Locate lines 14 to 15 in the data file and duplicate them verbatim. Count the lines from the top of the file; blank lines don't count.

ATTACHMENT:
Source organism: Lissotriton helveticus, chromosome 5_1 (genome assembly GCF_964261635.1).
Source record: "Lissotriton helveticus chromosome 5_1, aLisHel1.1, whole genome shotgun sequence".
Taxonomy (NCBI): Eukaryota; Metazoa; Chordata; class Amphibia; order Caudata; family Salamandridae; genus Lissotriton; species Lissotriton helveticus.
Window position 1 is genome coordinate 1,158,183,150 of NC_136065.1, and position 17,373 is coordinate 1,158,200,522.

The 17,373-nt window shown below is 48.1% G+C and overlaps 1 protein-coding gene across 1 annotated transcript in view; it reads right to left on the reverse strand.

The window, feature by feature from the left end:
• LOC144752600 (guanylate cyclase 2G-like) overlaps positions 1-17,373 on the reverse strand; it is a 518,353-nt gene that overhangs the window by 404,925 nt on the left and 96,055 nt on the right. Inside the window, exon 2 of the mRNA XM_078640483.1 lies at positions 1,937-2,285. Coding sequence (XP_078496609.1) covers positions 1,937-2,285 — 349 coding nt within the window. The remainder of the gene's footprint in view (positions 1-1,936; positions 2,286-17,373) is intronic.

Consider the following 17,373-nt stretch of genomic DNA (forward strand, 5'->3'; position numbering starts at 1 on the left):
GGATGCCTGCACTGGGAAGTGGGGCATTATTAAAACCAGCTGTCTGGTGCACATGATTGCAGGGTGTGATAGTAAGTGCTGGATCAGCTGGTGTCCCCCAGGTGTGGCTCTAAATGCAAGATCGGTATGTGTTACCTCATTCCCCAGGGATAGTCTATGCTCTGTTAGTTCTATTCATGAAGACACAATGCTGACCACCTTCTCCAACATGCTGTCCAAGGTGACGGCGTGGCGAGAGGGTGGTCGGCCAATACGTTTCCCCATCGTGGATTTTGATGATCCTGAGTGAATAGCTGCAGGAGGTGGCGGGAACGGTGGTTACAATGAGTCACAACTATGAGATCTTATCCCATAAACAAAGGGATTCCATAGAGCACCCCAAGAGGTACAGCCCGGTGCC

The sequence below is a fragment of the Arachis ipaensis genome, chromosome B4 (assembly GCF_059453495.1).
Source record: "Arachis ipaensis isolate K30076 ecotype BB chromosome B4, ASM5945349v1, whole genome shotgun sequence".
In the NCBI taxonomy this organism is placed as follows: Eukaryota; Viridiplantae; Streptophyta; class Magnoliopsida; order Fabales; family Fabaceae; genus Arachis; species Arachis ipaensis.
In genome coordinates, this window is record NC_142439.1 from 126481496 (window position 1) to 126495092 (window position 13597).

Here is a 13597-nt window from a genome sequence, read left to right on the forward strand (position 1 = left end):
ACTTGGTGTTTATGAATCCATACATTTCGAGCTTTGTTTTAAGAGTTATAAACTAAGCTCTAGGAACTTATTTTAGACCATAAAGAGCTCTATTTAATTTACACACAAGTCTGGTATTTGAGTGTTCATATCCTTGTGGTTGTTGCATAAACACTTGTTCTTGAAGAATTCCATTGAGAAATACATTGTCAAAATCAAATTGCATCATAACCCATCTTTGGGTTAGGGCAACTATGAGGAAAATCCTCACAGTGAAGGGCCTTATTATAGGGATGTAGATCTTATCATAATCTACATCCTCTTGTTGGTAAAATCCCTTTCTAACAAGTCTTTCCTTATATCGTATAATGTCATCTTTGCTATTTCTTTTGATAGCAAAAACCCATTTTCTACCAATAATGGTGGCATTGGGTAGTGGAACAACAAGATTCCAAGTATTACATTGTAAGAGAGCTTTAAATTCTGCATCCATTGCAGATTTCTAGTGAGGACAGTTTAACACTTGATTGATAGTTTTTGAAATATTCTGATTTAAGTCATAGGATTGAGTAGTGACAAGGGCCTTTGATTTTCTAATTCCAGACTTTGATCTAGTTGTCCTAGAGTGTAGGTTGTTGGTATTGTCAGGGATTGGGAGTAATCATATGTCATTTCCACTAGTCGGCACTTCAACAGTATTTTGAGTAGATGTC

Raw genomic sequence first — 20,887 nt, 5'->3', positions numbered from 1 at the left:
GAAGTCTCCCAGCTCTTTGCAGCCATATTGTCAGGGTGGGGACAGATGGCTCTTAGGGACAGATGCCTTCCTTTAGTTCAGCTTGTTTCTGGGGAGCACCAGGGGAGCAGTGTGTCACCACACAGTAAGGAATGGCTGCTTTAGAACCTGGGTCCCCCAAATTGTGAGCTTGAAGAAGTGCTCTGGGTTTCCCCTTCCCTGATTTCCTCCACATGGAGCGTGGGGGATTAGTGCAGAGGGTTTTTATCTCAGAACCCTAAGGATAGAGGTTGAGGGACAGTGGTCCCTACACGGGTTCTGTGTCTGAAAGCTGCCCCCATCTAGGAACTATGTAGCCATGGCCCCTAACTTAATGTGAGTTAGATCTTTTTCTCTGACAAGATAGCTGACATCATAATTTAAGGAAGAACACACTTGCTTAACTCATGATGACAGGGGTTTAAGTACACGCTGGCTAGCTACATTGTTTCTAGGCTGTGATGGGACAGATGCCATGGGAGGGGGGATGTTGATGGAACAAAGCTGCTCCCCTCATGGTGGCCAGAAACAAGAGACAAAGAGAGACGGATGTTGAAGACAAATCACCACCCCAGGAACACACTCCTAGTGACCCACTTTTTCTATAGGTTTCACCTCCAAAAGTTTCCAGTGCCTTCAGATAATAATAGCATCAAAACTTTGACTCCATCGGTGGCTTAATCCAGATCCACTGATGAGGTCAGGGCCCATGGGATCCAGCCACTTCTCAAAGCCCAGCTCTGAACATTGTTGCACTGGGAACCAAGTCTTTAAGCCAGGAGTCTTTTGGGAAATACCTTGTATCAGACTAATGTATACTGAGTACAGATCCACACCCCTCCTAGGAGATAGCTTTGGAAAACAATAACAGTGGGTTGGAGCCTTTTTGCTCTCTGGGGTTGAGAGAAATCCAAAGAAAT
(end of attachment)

Here is a 13597-nt window from a genome sequence, read left to right on the forward strand (position 1 = left end):
ACTTGGTGTTTATGAATCCATACATTTCGAGCTTTGTTTTAAGAGTTATAAACTAAGCTCTAGGAACTTATTTTAGACCATAAAGAGCTCTATTTAATTTACACACAAGTCTGGTATTTGAGTGTTCATATCCTTGTGGTTGTTGCATAAACACTTGTTCTTGAAGAATTCCATTGAGAAATACATTGTCAAAATCAAATTGCATCATAACCCATCTTTGGGTTAGGGCAACTATGAGGAAAATCCTCACAGTGAAGGGCCTTATTATAGGGATGTAGATCTTATCATAATCTACATCCTCTTGTTGGTAAAATCCCTTTCTAACAAGTCTTTCCTTATATCGTATAATGTCATCTTTGCTATTTCTTTTGATAGCAAAAACCCATTTTCTACCAATAATGGTGGCATTGGGTAGTGGAACAACAAGATTCCAAGTATTACATTGTAAGAGAGCTTTAAATTCTGCATCCATTGCAGATTTCTAGTGAGGACAGTTTAACACTTGATTGATAGTTTTTGAAATATTCTGATTTAAGTCATAGGATTGAGTAGTGACAAGGGCCTTTGATTTTCTAATTCCAGACTTTGATCTAGTTGTCCTAGAGTGTAGGTTGTTGGTATTGTCAGGGATTGGGAGTAATCATATGTCATTTCCACTAGTCGGCACTTCAACAGTATTTTGAGTAGATGTC